- Paul Samuelson, in 1970
- Robert Solow, in 1987
- Vernon L. Smith, in 2002
- Thomas Schelling, in 2005
Leontief is best known for his development of the method of multifactorial economic analysis known as the input-output (I-O) model.
An I-O model is a mathematical model that represents the causal dependencies among the various industrial sectors of a national economy, showing how the output from one sector becomes input for a different sector.
Mathematically, I-O models are special cases of linear programming, which finds the optimal solution for a multifactorial system given a set of requirements represented as linear relationships.
In the field of economics, linear programming is used to find such optima as maximum profits or lowest costs, but it has been applied to many other fields, as well, such as airline flight schedules.
Leontief’s first published worked on the I-O dates to the 1930s, but in 1949 he was able to take a giant leap forward when Harvard gave him access to a modern digital computer.
Taking data provided by the US Bureau of Labor Statistics, Leontief divided the US economy into 500 sectors, modeled each sector in accordance with the data by means of a linear equation, and used the computer to solve the resulting system.
Leontief’s successful computer-generated solutions to I-O models were among the first significant uses of computers for mathematical modeling in any discipline.
The Nobel Economics Prize Committee wrote that:
Professor Leontief is the sole and unchallenged creator of the input-output technique. This important innovation has given to economic sciences an empirically-useful method to highlight the general interdependence in the production system of a society. In particular, the method provides tools for a systematic analysis of the complicated interindustry transactions in an economy.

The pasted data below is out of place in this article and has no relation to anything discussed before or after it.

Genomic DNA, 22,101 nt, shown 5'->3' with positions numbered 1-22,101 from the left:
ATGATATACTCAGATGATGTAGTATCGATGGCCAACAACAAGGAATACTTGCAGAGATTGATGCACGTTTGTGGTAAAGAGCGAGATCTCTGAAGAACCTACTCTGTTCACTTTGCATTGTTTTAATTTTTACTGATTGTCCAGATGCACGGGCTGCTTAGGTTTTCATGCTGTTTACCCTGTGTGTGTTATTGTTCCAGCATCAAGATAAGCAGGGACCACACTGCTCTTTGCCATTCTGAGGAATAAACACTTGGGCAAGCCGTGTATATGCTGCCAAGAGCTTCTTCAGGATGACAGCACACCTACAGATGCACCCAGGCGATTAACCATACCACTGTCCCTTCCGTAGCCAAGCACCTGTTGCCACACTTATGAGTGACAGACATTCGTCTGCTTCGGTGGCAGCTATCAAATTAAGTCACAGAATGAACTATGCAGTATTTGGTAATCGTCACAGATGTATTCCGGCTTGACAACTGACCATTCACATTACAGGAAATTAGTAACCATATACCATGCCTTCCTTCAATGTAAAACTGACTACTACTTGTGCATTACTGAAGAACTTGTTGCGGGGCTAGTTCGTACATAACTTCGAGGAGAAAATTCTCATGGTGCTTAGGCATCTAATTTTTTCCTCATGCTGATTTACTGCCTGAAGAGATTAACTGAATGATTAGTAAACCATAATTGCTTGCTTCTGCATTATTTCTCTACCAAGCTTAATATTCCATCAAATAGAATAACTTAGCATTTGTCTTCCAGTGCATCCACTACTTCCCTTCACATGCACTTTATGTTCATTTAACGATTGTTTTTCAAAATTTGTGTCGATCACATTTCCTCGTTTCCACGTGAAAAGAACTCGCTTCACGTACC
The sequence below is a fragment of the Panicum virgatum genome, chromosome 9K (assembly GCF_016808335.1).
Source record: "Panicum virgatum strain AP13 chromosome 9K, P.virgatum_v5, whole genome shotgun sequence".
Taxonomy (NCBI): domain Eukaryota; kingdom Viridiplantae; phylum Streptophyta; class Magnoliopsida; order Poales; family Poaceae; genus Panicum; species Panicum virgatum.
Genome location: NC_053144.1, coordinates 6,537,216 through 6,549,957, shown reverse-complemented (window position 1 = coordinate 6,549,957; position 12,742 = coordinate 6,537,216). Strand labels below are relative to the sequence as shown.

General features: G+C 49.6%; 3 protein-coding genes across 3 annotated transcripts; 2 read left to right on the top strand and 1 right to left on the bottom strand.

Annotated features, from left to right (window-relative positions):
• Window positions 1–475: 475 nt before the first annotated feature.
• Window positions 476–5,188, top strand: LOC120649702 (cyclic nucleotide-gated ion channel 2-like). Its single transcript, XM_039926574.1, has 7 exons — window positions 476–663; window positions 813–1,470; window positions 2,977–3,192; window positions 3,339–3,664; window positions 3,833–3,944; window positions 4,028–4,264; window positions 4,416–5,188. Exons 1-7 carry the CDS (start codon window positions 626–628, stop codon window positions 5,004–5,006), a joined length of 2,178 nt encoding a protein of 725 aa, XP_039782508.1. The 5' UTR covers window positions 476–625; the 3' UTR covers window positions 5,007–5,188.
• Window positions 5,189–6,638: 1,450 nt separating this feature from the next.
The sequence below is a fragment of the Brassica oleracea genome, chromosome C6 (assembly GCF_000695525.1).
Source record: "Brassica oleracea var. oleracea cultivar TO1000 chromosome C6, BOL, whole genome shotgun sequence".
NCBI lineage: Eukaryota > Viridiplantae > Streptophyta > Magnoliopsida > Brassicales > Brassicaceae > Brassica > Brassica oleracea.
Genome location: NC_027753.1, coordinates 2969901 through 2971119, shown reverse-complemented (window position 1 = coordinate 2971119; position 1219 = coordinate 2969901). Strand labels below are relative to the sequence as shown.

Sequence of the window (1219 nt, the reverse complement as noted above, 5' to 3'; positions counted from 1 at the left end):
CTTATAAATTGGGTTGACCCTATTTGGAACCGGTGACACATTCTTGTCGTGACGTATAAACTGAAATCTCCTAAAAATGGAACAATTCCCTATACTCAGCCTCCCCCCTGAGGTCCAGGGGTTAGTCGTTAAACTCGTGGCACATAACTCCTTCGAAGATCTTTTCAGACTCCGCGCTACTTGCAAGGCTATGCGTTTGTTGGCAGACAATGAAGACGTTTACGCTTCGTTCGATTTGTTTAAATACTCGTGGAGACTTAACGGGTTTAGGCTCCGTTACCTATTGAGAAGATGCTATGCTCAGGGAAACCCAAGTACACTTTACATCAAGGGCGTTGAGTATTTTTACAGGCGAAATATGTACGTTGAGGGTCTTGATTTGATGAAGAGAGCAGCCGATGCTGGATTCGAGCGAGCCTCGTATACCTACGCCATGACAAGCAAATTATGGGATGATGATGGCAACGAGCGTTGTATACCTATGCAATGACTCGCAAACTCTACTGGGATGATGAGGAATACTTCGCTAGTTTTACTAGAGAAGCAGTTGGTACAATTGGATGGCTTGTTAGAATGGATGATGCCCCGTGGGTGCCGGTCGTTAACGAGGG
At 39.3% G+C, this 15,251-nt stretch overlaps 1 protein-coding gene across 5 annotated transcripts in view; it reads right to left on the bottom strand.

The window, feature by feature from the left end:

Beyond economics, Leontief’s work had a major impact on the development of pure mathematics, especially through its influence on George Dantzig, the father of the “simplex algorithm” method for finding general solutions to problems in linear programming.
Selected Books by Leontief
Input-Output Economics (1966; second edition: 1986).
Essays in Economics (1966).
The Economic System in an Age of Discontinuity: Long-Range Planning or Market Reliance?, with Herbert Stein (1976).
Military Spending: Facts and Figures, Worldwide Implications and Future Outlook, with Faye Duchin (1983).
The Soviet Economy within a Global Framework: Input-Output Projections to the Year 2000, with Jorge Mariscal and Ira Sohn (1983).
The Future Impact of Automation on Workers, with Faye Duchin (1986).
Selected Books About Leontief
Carter, Anne P. and András Bródy, eds., Applications of Input-Output Analysis: Published in Honor of Wassily Leontief (Volume 2 of Proceedings of the Fourth International Conference on Input-Output Techniques, Geneva, 8–12 January 1968) (1970).
Dietzenbacher, Erik and Michael L. Lahr, eds., Wassily Leontief and Input-Output Economics (2004).
Miernyk, William H., The Elements of Input-Output Analysis (1965).